Published: 13-06-2022 13:30 | Updated: 13-06-2022 14:22

Unexpectedly large contribution made by KI’s elder professors

Woman with gray hair looking in to a microscope
Elder professors are a major asset to KI, according to a new survey. Photo: Getty Images.

In the spring of 2022, the network Senior Faculty at KI conducted a survey on the activities of KI professors born in or before 1953. The results show that the professors are still heavily engaged in research and bring close to SEK 300 million a year into the university.  

“We were surprised that the elder professors are so active and at the sheer size of the sums involved,” says Magnus Ingelman-Sundberg, professor at the Department of Physiology and Pharmacology at Karolinska Institutet, one of the initiators of the survey. “By no means everyone is aware of the huge work and competence potential of the professors who have reached retirement age, and which, above all, benefits research and doctoral education at KI.”  

The survey was carried out by the Senior Faculty researcher network as part of the efforts to raise awareness of the activities of professors who have reached retirement age. It was distributed to all appointed professors born in or before 1953 and had a response rate of 79 per cent, with a total of 86 returns. 

Contribution of SEK 300 million 

The responses were compiled in a report showing that the professors’ nonprofit research, over and above the remuneration paid from KI based on external funding, corresponds to about 50 full-time positions. When this is added to the external funding reported by the professors, it gives the university additional revenues of almost SEK 300 million a year.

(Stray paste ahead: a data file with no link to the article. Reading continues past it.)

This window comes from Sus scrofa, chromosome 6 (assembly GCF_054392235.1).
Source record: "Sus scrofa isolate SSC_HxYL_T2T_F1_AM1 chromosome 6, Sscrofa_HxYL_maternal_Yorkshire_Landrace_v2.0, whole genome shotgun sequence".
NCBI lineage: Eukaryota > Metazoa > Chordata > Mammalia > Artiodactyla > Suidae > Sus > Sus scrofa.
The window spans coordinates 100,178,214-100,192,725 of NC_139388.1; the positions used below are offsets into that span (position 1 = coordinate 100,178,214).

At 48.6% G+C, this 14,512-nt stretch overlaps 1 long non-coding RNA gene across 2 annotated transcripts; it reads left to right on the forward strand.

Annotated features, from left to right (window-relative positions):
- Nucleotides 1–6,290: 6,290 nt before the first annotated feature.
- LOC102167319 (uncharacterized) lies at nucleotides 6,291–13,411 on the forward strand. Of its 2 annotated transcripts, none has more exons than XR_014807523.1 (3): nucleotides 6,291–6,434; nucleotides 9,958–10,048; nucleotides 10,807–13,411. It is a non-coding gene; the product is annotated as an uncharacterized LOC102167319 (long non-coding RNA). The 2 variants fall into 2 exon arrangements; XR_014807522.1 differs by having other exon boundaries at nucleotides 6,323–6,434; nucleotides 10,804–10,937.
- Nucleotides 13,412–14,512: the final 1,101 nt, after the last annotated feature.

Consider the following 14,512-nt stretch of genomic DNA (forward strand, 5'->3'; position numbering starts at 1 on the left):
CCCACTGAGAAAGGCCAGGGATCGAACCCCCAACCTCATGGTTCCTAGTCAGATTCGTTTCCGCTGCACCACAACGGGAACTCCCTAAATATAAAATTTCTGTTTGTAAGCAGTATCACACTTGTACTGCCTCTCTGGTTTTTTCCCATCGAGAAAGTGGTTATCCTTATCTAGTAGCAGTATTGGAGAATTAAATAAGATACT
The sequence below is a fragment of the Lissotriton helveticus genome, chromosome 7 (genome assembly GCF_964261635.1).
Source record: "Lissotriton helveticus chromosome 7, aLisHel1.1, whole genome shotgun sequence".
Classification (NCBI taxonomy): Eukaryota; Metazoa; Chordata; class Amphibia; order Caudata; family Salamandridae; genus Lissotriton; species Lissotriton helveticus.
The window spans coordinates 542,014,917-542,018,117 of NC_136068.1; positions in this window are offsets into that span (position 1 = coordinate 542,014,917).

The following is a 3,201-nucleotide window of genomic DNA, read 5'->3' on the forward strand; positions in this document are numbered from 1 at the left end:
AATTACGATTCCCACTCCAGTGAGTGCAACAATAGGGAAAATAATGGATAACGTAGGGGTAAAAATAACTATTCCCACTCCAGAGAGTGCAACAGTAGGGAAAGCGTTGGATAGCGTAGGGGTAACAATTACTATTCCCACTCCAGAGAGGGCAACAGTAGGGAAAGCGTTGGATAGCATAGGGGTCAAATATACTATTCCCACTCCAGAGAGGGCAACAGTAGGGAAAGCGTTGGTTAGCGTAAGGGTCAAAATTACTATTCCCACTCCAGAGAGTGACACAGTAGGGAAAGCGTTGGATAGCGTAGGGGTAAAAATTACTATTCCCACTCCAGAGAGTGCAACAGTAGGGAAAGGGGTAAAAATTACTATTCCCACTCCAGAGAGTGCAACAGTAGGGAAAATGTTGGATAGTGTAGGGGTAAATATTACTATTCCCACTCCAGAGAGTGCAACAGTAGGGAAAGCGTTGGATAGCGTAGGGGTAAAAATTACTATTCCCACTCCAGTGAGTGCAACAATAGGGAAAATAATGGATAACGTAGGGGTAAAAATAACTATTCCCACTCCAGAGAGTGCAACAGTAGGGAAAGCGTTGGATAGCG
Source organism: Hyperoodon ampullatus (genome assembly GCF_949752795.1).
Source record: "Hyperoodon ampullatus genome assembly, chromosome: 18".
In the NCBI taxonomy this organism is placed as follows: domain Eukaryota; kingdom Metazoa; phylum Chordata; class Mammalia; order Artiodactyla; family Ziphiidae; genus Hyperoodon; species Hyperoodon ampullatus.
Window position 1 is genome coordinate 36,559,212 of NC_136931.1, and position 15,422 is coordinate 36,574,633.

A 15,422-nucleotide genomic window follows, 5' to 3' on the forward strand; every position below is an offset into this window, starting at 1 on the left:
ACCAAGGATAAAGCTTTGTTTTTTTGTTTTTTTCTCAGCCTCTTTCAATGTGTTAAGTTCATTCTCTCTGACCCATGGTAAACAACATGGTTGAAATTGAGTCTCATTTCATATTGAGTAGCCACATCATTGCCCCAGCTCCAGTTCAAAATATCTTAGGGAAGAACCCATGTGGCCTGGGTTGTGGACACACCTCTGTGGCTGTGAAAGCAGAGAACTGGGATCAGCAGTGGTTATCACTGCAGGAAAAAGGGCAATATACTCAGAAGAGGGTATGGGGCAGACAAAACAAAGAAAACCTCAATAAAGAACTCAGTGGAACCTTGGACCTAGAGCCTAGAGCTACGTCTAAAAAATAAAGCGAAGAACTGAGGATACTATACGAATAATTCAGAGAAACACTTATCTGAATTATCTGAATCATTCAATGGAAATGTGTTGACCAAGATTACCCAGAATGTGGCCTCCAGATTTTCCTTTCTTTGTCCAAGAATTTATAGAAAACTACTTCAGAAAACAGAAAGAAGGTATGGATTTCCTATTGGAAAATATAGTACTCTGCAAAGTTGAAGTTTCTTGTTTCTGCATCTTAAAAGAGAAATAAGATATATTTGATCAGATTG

Magnus Ingelman-Sundberg is a member of the management group of Senior Faculty. Photo: Johannes Frandsén.

“It’s important to demonstrate what an asset we elder professors are,” says Professor Ingelman-Sundberg. “The received wisdom is that we somehow deprive our younger colleagues. The implication is that we take money from the department that could have gone to younger researchers, however almost all funding including the salaries is based on external grants. Today, we’re on the author list of one in ten published papers from KI, and on 18 per cent of the highest ranking ones.”  

The survey also included questions about KI’s employment rules for professors who have passed retirement age. An annual evaluation is made of the activities of elder professors, who report their funding and production for the year and their expectations for the coming years. KI has also ruled that their professorship must not exceed 50% of full-time or last longer than for five years after retirement age.  

“It’s mainly the five-year rule that draws the most criticism, as it can be interpreted as age-discriminatory,” says Professor Ingelman-Sundberg. “We in the Senior Faculty believe that the rules already enshrined in law that make it possible to dismiss this group of professors at just a month’s notice are enough. Arrangements for post-retirement employment should be made on an individual basis.” 

Senior Faculty continues as informal network 

The survey also gave respondents a chance to express their opinions on the future activities of the Senior Faculty. 

“There’s been a discussion on whether the Senior Faculty should be part of the KI organisation, but at the moment it’s more important that we remain an informal network of retirement-age professors. We can also be a referral body for KI when called upon, but without being part of the decision-making process.  

The management group of the Senior Faculty are Kristina Alexanderson, Kerstin Brismar, Ingemar Ernberg, Claes Frostell, Magnus Ingelman-Sundberg, Annika Scheynius and Anders Rane.